With the game as described, we're playing 70bb deep against some action players, so I'm sizing pre with the hope of getting the opportunity to 4bet-jam.

    Not disagreeing with a larger raise, but are you saying the smaller raise to $15 doesn't allow you to do this as effectively?

  • TheGameKatTheGameKat Posts: 2,939 -
    jeffnc wrote: »
    TheGameKat wrote: »
    With the game as described, we're playing 70bb deep against some action players, so I'm sizing pre with the hope of getting the opportunity to 4bet-jam.

    Not disagreeing with a larger raise, but are you saying the smaller raise to $15 doesn't allow you to do this as effectively?

    Yeah, good point, I didn't phrase that well. Try again:

    I think for the bit of the outcome tree where we get 3-bet, a $15 sizing is pretty effective, but typically that isn't the bulk of the outcome tree. On the other hand, a larger sizing still sets us up for an efficient 4-bet-shove when we're 3-bet, but makes other branches somewhat easier to navigate.
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  • Mr_Big_StackMr_Big_Stack Over The RoadRed Chipper Posts: 29 ✭✭
    jeffnc wrote: »
    TheGameKat wrote: »
    With the game as described, we're playing 70bb deep against some action players, so I'm sizing pre with the hope of getting the opportunity to 4bet-jam.

    Not disagreeing with a larger raise, but are you saying the smaller raise to $15 doesn't allow you to do this as effectively?

    My thinking on this is that with a raise to 25 a 3! would be ~75. A 4! that induces a fold would generate $30 more than a raise to 15.

    As an aside to the OP. I understand that you are sorting out your PF game and keeping it simple. With that being said, as an exercise were you trying to identify situations when V's aggressiveness could have been exploited? Did you notice if V was more likely to exert his aggressiveness IP? When you state that V was aggressive with his 3! and raises, does that mean that he was taking these actions at a high frequency? Was he aggressive regardless of board texture and who was in the hand? Did his aggression increase as the lack of showdowns continued?

    Those big pots being built by a few players; how many showdowns did you get to see? Were there players in these hands that were playing reactively by checking and calling? Just a few things to be curious about.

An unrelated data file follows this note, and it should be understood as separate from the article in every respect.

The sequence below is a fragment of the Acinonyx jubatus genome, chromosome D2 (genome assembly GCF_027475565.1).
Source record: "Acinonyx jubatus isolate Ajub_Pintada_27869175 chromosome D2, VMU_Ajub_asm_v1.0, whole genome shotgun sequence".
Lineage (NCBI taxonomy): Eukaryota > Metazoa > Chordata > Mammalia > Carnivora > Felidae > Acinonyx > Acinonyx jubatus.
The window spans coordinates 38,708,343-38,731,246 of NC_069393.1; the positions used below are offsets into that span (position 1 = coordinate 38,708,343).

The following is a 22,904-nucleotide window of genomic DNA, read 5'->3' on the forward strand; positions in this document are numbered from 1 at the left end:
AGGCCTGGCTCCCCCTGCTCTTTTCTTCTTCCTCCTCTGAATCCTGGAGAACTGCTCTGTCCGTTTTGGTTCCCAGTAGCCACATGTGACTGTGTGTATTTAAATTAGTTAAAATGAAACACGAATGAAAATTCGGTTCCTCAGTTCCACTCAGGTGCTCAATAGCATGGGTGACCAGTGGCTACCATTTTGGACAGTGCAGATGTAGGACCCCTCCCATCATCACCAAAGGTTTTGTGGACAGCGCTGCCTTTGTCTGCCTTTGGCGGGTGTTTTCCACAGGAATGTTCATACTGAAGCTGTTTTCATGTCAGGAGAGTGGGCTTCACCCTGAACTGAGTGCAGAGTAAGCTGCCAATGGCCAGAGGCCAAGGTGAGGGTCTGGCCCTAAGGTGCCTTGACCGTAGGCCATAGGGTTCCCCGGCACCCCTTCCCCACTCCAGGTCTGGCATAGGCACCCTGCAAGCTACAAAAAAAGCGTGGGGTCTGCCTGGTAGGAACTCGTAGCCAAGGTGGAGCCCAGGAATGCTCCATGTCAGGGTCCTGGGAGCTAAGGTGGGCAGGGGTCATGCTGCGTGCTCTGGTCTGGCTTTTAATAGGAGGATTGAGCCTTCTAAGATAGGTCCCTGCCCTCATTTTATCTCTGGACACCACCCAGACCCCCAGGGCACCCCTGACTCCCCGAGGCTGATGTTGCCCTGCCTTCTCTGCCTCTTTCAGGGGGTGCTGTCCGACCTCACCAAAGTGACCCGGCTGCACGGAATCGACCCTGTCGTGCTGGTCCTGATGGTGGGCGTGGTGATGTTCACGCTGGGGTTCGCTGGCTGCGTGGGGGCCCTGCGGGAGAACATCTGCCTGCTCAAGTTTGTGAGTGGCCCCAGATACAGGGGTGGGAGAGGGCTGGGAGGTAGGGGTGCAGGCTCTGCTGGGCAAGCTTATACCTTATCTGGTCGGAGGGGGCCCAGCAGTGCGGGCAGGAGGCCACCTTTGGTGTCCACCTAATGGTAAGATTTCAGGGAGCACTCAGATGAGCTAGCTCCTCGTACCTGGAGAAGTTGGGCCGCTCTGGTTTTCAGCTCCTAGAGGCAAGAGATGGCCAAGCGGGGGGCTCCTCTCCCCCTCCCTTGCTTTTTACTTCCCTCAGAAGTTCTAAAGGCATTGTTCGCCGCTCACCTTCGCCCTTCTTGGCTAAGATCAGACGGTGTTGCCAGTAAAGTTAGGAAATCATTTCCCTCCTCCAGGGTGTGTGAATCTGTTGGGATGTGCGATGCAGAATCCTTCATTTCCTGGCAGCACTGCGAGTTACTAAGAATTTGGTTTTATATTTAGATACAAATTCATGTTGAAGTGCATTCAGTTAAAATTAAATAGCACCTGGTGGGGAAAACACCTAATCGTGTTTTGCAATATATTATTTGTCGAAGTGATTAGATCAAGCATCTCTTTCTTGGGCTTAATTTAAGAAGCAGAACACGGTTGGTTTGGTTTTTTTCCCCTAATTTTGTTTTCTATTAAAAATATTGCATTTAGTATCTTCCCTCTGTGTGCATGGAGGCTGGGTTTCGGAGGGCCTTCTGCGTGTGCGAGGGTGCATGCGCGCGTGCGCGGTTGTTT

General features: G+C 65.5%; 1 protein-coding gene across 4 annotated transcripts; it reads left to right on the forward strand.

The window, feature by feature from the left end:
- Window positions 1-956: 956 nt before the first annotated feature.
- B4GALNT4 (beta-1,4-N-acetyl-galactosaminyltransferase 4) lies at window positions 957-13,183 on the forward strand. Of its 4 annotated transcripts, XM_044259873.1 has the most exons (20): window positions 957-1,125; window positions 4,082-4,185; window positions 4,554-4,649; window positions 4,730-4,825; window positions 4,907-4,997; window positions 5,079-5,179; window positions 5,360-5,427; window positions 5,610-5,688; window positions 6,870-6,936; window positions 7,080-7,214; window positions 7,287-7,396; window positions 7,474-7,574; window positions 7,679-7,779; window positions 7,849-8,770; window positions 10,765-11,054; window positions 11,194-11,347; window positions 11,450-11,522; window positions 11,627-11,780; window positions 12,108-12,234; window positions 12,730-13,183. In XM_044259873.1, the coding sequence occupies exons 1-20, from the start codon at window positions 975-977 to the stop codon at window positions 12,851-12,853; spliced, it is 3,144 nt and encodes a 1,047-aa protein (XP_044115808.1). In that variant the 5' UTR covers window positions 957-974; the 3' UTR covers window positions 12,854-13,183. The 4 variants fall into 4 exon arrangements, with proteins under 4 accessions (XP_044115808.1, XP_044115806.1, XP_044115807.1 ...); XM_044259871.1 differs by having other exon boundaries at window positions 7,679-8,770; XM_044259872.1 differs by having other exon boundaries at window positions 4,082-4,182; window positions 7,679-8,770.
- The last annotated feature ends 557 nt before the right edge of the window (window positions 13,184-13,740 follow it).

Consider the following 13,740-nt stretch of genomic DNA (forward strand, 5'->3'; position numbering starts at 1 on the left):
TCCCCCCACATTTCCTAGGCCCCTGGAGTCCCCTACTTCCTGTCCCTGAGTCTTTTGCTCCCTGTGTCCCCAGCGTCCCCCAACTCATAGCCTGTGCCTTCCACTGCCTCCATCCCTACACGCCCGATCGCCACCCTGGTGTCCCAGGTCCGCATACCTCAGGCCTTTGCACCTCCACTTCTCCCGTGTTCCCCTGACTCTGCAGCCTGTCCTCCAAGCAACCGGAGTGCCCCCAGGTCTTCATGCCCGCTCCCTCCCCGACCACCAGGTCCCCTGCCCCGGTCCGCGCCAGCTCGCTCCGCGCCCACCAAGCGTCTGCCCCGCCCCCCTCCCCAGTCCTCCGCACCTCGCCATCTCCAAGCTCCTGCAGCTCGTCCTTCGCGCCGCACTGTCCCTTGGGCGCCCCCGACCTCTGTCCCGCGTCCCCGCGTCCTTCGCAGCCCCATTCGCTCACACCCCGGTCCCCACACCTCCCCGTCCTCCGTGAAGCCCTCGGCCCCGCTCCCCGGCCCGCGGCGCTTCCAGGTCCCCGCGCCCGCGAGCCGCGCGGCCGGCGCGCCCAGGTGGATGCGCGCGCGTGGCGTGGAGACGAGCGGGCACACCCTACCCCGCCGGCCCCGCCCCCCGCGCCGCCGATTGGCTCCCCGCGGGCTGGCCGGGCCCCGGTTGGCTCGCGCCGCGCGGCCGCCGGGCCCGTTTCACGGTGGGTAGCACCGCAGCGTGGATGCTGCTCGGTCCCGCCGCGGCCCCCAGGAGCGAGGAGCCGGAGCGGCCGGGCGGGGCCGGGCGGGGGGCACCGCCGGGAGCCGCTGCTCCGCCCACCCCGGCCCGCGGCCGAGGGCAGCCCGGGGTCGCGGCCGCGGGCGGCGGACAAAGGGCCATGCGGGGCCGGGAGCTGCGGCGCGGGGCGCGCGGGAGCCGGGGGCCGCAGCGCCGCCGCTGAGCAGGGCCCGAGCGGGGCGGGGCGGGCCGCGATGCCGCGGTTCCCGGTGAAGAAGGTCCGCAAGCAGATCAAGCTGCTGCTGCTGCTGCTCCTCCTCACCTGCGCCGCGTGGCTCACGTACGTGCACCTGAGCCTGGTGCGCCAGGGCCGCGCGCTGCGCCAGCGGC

• jeffncjeffnc Red Chipper Posts: 4,944 ✭✭✭✭✭
    My thinking on this is that with a raise to 25 a 3! would be ~75. A 4! that induces a fold would generate $30 more than a raise to 15.

    True, but you're probably less likely to induce a fold to begin with.

  • Bill SBill S Red Chipper Posts: 43 ✭✭
    jeffnc wrote: »
    TheGameKat wrote: »
    With the game as described, we're playing 70bb deep against some action players, so I'm sizing pre with the hope of getting the opportunity to 4bet-jam.

    Not disagreeing with a larger raise, but are you saying the smaller raise to $15 doesn't allow you to do this as effectively?

    My thinking on this is that with a raise to 25 a 3! would be ~75. A 4! that induces a fold would generate $30 more than a raise to 15.

    As an aside to the OP. I understand that you are sorting out your PF game and keeping it simple. With that being said, as an exercise were you trying to identify situations when V's aggressiveness could have been exploited? Did you notice if V was more likely to exert his aggressiveness IP? When you state that V was aggressive with his 3! and raises, does that mean that he was taking these actions at a high frequency? Was he aggressive regardless of board texture and who was in the hand? Did his aggression increase as the lack of showdowns continued?

    Those big pots being built by a few players; how many showdowns did you get to see? Were there players in these hands that were playing reactively by checking and calling? Just a few things to be curious about.

    Good questions and yes I was trying to be aware of those things. V1 was positionally aware and probably the most solid of the aggressive players at the table. When he showed it, he had the best hand or was coolered. He was definitely isolating V2 (the straddler) when he could. It is for these reasons I put him on such a tight range. I will say that in that session and the ones occurring most recently i was playing defensively and not thinking about exploiting...which is why I am posting hands and not at the casino :)
  • RedRed Red Chipper Posts: 2,225 ✭✭✭✭
    Bill S wrote: »
    When he showed it, he had the best hand or was coolered.

    So just first of all, I don't like to think in terms of "having the best hand". Ranges is more appropriate. And EV is more appropriate instead of "being ahead".

    Yet, if he held QQ or TPTK (you didn't say but he lost against your turned TP), he wasn't ahead... QQ has 46.8% equity against AhKh.
    Even if he was ahead (like with AJ, which has 53.8% equity against AhKh), losing is still rather frequent and just equity distribution (not a cooler) ¯\_(ツ)_/¯
  • Emoney90Emoney90 Red Chipper Posts: 2 ✭✭
    As played it's a clear shove IMO...profitable with your hand and fold equity given the SPR...I would however have made a larger PFR, or as played 4 bet shoved preflop. It's also a strong play and will earn u table respect